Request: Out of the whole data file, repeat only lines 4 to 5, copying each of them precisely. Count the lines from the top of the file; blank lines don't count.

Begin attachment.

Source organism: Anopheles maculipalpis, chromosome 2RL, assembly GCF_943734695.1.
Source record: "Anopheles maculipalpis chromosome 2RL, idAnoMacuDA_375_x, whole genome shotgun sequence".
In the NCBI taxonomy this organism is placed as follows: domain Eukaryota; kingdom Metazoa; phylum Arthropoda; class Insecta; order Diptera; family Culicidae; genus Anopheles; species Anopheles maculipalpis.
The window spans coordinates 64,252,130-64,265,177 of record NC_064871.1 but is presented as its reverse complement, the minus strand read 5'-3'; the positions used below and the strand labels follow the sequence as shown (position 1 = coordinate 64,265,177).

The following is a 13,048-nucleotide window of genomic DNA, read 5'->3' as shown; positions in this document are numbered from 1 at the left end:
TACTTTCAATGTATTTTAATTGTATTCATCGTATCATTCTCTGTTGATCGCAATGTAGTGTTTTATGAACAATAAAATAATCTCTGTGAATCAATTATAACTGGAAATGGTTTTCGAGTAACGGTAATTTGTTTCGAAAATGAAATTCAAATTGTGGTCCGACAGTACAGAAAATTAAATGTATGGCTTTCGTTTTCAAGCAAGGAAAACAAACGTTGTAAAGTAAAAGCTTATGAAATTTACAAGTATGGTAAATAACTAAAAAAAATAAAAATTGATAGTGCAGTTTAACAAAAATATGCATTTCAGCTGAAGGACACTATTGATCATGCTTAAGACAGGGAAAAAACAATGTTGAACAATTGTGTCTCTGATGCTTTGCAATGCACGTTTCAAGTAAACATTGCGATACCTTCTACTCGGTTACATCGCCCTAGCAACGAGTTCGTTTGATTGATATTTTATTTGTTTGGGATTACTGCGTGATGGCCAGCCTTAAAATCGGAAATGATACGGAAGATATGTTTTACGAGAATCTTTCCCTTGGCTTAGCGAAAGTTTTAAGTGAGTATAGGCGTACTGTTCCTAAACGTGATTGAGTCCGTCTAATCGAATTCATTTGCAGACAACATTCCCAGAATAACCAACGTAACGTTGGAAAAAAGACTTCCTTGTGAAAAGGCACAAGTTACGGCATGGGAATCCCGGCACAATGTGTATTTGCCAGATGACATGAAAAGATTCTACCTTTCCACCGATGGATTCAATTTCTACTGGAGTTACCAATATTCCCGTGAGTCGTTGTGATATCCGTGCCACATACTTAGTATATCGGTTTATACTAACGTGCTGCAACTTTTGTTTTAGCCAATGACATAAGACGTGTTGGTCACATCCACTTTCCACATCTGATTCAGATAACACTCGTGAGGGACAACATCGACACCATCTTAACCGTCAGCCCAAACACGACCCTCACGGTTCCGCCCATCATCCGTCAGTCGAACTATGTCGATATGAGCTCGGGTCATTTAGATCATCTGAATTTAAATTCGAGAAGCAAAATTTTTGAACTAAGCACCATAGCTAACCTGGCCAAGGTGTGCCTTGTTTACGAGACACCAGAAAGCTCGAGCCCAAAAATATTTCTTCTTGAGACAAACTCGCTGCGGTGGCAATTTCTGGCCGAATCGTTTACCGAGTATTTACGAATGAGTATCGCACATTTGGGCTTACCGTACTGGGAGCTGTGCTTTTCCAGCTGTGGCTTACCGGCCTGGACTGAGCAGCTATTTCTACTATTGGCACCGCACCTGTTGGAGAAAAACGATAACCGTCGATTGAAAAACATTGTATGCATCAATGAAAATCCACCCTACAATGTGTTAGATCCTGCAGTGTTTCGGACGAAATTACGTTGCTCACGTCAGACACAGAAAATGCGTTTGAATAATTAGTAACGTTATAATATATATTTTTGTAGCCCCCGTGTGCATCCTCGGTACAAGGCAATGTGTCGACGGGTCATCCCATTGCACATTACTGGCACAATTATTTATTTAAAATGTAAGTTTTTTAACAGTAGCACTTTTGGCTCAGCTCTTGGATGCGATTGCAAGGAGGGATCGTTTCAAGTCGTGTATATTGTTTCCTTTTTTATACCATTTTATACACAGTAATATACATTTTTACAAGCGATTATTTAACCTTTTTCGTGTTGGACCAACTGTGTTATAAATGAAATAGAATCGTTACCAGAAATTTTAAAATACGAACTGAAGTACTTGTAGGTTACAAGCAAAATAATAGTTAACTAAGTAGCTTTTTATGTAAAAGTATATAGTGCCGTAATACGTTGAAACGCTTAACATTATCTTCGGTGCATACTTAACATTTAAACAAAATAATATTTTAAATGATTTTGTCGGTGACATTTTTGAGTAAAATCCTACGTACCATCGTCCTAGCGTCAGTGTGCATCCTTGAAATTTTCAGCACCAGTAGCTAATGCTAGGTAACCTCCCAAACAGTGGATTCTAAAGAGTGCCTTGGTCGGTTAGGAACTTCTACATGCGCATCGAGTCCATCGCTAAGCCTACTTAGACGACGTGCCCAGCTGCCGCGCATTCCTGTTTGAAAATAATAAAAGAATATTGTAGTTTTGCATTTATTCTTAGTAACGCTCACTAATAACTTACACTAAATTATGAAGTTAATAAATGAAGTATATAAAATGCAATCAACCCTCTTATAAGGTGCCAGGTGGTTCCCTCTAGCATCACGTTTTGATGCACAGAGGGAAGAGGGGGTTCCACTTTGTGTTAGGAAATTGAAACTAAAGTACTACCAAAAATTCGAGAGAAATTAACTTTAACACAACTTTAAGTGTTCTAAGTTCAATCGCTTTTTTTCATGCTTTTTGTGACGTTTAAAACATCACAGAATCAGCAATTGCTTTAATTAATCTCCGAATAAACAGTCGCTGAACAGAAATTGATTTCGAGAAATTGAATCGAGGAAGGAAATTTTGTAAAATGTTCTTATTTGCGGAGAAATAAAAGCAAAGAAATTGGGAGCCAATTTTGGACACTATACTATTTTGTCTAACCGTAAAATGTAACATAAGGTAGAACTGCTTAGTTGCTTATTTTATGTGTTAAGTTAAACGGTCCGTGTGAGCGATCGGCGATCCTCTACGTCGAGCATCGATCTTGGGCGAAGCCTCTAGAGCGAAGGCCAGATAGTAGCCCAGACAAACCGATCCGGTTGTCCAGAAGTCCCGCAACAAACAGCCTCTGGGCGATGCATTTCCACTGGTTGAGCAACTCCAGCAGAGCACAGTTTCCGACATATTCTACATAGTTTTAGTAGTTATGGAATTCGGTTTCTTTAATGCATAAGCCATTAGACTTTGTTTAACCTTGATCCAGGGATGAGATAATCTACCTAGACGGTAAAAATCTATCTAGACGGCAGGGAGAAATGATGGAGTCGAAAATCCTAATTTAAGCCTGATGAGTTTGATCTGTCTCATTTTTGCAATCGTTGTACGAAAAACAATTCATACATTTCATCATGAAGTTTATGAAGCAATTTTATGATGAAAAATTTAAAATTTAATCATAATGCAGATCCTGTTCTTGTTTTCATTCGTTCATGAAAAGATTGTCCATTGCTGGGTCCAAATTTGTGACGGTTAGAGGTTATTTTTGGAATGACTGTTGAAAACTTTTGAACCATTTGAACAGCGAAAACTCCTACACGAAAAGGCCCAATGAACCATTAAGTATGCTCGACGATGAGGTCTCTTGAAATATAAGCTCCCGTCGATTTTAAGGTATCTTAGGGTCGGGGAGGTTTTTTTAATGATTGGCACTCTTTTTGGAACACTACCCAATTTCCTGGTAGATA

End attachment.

The window spans coordinates 64,252,130-64,265,177 of record NC_064871.1 but is presented as its reverse complement, the minus strand read 5'-3'; the positions used below and the strand labels follow the sequence as shown (position 1 = coordinate 64,265,177).

The following is a 13,048-nucleotide window of genomic DNA, read 5'->3' as shown; positions in this document are numbered from 1 at the left end: